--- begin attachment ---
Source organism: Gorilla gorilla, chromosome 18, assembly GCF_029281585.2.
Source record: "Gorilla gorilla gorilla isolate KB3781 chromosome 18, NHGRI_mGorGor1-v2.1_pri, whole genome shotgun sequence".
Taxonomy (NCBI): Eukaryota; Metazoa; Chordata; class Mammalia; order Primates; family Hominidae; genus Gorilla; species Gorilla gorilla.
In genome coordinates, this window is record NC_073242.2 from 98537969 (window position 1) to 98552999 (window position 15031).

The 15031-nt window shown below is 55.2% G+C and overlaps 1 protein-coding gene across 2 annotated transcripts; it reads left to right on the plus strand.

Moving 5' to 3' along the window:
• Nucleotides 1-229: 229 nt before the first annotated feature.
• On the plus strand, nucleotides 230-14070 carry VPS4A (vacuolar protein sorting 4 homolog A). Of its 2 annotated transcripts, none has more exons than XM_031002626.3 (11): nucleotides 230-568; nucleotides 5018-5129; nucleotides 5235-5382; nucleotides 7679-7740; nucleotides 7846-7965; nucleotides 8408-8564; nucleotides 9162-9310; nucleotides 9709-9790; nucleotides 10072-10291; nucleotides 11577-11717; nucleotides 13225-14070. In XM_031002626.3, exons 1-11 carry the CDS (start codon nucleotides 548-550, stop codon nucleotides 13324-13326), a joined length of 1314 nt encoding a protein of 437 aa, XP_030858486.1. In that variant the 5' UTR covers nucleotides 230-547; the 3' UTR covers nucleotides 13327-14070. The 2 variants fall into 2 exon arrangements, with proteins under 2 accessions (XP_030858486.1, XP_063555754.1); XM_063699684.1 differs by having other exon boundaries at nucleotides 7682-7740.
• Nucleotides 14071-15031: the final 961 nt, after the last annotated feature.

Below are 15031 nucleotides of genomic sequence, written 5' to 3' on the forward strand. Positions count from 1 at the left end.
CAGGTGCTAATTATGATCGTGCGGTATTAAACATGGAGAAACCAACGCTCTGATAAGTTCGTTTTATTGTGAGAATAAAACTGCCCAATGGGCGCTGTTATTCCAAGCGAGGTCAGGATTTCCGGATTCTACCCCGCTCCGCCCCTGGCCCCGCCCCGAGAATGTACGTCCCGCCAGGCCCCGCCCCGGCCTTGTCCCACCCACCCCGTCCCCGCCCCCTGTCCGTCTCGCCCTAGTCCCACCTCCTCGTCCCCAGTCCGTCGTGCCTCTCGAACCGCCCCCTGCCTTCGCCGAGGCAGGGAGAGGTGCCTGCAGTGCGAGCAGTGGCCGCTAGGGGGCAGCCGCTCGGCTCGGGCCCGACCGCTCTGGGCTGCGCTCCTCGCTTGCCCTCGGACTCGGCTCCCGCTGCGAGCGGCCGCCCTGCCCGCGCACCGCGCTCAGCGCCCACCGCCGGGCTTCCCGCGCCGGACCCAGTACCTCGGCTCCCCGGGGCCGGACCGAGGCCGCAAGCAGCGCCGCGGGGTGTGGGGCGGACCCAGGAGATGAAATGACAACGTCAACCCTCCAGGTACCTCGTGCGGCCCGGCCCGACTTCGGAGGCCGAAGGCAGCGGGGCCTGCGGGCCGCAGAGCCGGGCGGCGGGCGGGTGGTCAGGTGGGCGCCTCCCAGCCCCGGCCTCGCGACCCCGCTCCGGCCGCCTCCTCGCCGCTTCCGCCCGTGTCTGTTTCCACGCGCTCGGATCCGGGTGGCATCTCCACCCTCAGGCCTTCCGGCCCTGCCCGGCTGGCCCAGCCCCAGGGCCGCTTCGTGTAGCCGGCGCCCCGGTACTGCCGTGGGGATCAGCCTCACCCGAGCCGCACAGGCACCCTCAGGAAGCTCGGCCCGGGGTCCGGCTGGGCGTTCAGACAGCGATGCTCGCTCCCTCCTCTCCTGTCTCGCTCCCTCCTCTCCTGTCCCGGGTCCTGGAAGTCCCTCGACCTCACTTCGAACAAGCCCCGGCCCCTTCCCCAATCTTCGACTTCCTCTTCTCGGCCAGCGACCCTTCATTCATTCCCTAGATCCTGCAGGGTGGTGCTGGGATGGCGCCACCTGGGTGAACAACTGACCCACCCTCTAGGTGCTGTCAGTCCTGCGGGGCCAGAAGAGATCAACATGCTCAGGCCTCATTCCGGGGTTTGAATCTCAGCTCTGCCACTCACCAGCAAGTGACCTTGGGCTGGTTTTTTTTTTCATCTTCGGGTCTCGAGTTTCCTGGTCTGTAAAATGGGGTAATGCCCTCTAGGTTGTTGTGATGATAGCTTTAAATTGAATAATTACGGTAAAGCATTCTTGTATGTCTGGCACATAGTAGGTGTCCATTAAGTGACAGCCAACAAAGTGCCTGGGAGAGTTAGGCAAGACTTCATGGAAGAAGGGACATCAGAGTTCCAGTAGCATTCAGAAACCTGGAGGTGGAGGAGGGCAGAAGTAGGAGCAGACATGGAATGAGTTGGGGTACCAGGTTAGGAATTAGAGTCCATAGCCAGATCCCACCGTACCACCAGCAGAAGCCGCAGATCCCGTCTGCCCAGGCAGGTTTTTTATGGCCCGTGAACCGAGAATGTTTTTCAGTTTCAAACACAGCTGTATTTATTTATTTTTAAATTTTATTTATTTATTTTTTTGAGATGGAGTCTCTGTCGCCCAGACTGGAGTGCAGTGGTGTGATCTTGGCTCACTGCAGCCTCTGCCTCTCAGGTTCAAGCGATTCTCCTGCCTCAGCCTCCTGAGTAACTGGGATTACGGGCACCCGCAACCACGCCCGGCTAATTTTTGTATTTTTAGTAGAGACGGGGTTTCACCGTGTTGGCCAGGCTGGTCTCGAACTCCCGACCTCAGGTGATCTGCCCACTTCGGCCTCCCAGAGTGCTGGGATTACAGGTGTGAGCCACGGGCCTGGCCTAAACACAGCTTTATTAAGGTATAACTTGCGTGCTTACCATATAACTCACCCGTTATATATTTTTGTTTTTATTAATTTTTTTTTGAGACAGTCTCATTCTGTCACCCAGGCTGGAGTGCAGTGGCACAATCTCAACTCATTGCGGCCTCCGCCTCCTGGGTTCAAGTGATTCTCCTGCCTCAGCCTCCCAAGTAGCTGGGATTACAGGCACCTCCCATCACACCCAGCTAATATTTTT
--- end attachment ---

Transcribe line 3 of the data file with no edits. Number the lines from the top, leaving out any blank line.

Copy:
Taxonomy (NCBI): Eukaryota; Metazoa; Chordata; class Mammalia; order Primates; family Hominidae; genus Gorilla; species Gorilla gorilla.